“If we want to reduce customers’ bills, energy efficiency is the answer,” says Mitch Brey, organizer for renewable energy advocacy group RePower Madison. He says that instead of exploring nuclear options, the Legislature should focus on reducing the state’s dependency on coal. Wisconsin is one of the biggest coal consumers in the nation — more than 60% of the net electricity generation came from burning the fossil fuel in 2013, according to the U.S. Department of Energy.
Renewable energy is also safer than nuclear power, say environmentalists, who fear the prospect of nuclear catastrophes like those that occurred at Chernobyl, Three Mile Island and Fukushima.
“There’s a saying that when you have a solar spill, it’s called a sunny day,” says Elizabeth Ward, a program coordinator with the Sierra Club-John Muir Chapter.
Ward says nuclear power plants are unlikely to help Wisconsin meet the EPA’s Clean Power Plan goals by the 2030 deadline. Facilities are costly and time-consuming to construct, and utility companies have no plans to build in the near future.
“There’s no way we could see a proposal, approval and construction of a nuclear power plant by that time,” she says.
Ward also warns of a possible “unintended consequence” of the legislation. She believes if the moratorium is lifted, it would “strongly signal” to the U.S. Department of Energy that Wisconsin is open to storing nuclear waste. President Barack Obama halted plans to store spent nuclear fuel at Yucca Mountain in Nevada, but the DOE has also identified Wisconsin’s Wolf River Batholith as a possible site for a repository.
“That does not bode well,” Ward says.
Despite concerns, nuclear power experts maintain that the power source is safe — or rather, that the risks are manageable.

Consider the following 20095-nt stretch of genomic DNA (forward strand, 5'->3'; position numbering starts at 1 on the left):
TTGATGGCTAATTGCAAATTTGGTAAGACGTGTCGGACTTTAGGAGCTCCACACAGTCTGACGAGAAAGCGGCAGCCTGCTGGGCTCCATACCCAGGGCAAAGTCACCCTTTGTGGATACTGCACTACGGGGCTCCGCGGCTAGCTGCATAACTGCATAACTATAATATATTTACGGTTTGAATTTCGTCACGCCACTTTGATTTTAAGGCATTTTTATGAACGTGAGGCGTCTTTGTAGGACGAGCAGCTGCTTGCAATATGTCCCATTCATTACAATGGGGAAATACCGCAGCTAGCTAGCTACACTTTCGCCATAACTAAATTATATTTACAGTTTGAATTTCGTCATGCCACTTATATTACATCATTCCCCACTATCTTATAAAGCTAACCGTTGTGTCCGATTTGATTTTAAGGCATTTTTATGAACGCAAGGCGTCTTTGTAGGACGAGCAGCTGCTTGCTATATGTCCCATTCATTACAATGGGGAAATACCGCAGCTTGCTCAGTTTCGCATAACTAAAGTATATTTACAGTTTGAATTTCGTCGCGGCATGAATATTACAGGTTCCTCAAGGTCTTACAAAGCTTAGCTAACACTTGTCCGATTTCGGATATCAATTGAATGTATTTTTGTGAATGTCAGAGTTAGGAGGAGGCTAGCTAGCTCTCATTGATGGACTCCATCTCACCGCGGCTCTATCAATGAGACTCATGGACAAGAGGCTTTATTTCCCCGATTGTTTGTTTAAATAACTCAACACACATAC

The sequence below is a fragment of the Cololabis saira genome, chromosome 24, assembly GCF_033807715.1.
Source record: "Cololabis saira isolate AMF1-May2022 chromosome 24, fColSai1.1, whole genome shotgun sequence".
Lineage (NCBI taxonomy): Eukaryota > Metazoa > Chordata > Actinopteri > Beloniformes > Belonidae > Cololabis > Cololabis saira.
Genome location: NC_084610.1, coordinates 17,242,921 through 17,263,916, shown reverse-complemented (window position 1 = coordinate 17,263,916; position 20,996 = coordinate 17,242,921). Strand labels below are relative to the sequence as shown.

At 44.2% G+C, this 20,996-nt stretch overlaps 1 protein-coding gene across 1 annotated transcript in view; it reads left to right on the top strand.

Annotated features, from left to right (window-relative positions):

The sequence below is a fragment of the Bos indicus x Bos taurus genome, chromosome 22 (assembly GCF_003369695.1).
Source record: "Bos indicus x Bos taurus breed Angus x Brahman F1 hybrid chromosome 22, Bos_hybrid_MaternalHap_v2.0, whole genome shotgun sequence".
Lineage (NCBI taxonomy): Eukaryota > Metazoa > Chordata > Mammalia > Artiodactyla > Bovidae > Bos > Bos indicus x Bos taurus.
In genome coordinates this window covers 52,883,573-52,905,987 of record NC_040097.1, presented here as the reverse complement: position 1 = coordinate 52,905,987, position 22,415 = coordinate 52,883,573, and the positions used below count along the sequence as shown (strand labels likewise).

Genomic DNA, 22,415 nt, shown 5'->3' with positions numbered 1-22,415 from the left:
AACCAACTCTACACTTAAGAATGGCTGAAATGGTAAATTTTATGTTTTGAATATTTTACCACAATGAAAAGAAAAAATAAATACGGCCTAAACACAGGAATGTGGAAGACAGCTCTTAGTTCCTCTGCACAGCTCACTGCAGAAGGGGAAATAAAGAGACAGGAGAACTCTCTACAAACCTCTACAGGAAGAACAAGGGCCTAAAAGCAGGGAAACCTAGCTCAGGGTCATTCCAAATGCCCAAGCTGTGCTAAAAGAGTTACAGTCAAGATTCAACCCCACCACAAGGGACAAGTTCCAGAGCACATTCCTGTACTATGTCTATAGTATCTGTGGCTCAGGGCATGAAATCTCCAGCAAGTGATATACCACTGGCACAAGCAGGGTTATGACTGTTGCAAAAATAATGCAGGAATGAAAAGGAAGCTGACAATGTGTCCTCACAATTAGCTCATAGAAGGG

Meier conducts research using simulated models to predict the impact nuclear power plants would have on carbon dioxide emission levels. He says there are three ways to reduce pollution: reduce energy use, capture emissions or change fuel sources.
Energy conservation efforts are cost-effective, but the impact is limited, Meier says. There are capture and sequestration methods, but the current potential to reduce carbon dioxide emissions is “effectively zero,” he continues. That leaves the third option.
“Wisconsin’s future [carbon dioxide] emissions are going to be higher without new nuclear power plants,” Meier says. “At a minimum, Wisconsin as a state needs to keep its options open. Now is the time to start having that conversation.”
Wisconsin is among the first states to contemplate expanding nuclear energy, but other states could soon follow suit, says Kristy Hartman, a program principal with the National Conference for State Legislatures who studies nuclear energy policy.
“We are seeing a growing interest in nuclear legislation,” she says.
Including Wisconsin, there are 13 states with conditional restrictions in place on the construction of nuclear power plants. Minnesota has an outright ban. But some states, like Washington, are exploring the potential of small modular reactors — facilities that produce about one-third of the energy of a traditional 1,000-megawatt power plant. Others, like Virginia, are expanding education and training for workers in the nuclear industry.
Hartman says the EPA’s Clean Power Plan is a driving force behind the new push to explore nuclear energy. Nuclear power advocates also touted the technology’s potential to combat climate change at the recent COP21 climate conference in Paris.
A number of states, particularly in the Northeastern part of the U.S., have faced or are facing nuclear power plant closures, leaving them in an “in-between” situation as they seek to maintain energy production levels, Hartman says. These same states are also looking at how to comply with the EPA’s new emissions goals — finding that nuclear might be their best option for clean energy.
Says Hartman: “There’s certainly an opportunity for nuclear to come into play.”